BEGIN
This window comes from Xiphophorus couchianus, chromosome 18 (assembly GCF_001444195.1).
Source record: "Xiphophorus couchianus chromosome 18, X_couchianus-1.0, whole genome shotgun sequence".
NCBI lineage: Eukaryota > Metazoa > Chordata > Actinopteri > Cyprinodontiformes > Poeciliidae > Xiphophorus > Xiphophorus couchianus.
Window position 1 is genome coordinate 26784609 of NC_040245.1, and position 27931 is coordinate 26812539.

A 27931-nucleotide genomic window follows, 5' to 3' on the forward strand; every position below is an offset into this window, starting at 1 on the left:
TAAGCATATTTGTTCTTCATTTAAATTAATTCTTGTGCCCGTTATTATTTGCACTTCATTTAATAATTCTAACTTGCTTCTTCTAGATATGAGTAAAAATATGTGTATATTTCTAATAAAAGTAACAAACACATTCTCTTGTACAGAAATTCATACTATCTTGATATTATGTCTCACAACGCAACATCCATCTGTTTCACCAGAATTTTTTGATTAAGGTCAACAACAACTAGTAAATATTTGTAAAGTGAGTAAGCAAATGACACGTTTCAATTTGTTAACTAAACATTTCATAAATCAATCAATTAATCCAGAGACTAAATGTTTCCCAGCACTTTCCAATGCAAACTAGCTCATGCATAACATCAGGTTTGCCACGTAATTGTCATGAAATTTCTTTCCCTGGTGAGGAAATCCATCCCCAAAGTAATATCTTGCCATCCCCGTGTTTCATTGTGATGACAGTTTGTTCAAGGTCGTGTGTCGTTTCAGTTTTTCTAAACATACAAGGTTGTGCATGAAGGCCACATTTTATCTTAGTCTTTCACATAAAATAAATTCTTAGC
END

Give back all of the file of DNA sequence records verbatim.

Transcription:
This window comes from Xiphophorus couchianus, chromosome 18 (assembly GCF_001444195.1).
Source record: "Xiphophorus couchianus chromosome 18, X_couchianus-1.0, whole genome shotgun sequence".
NCBI lineage: Eukaryota > Metazoa > Chordata > Actinopteri > Cyprinodontiformes > Poeciliidae > Xiphophorus > Xiphophorus couchianus.
Window position 1 is genome coordinate 26784609 of NC_040245.1, and position 27931 is coordinate 26812539.

A 27931-nucleotide genomic window follows, 5' to 3' on the forward strand; every position below is an offset into this window, starting at 1 on the left:
TAAGCATATTTGTTCTTCATTTAAATTAATTCTTGTGCCCGTTATTATTTGCACTTCATTTAATAATTCTAACTTGCTTCTTCTAGATATGAGTAAAAATATGTGTATATTTCTAATAAAAGTAACAAACACATTCTCTTGTACAGAAATTCATACTATCTTGATATTATGTCTCACAACGCAACATCCATCTGTTTCACCAGAATTTTTTGATTAAGGTCAACAACAACTAGTAAATATTTGTAAAGTGAGTAAGCAAATGACACGTTTCAATTTGTTAACTAAACATTTCATAAATCAATCAATTAATCCAGAGACTAAATGTTTCCCAGCACTTTCCAATGCAAACTAGCTCATGCATAACATCAGGTTTGCCACGTAATTGTCATGAAATTTCTTTCCCTGGTGAGGAAATCCATCCCCAAAGTAATATCTTGCCATCCCCGTGTTTCATTGTGATGACAGTTTGTTCAAGGTCGTGTGTCGTTTCAGTTTTTCTAAACATACAAGGTTGTGCATGAAGGCCACATTTTATCTTAGTCTTTCACATAAAATAAATTCTTAGC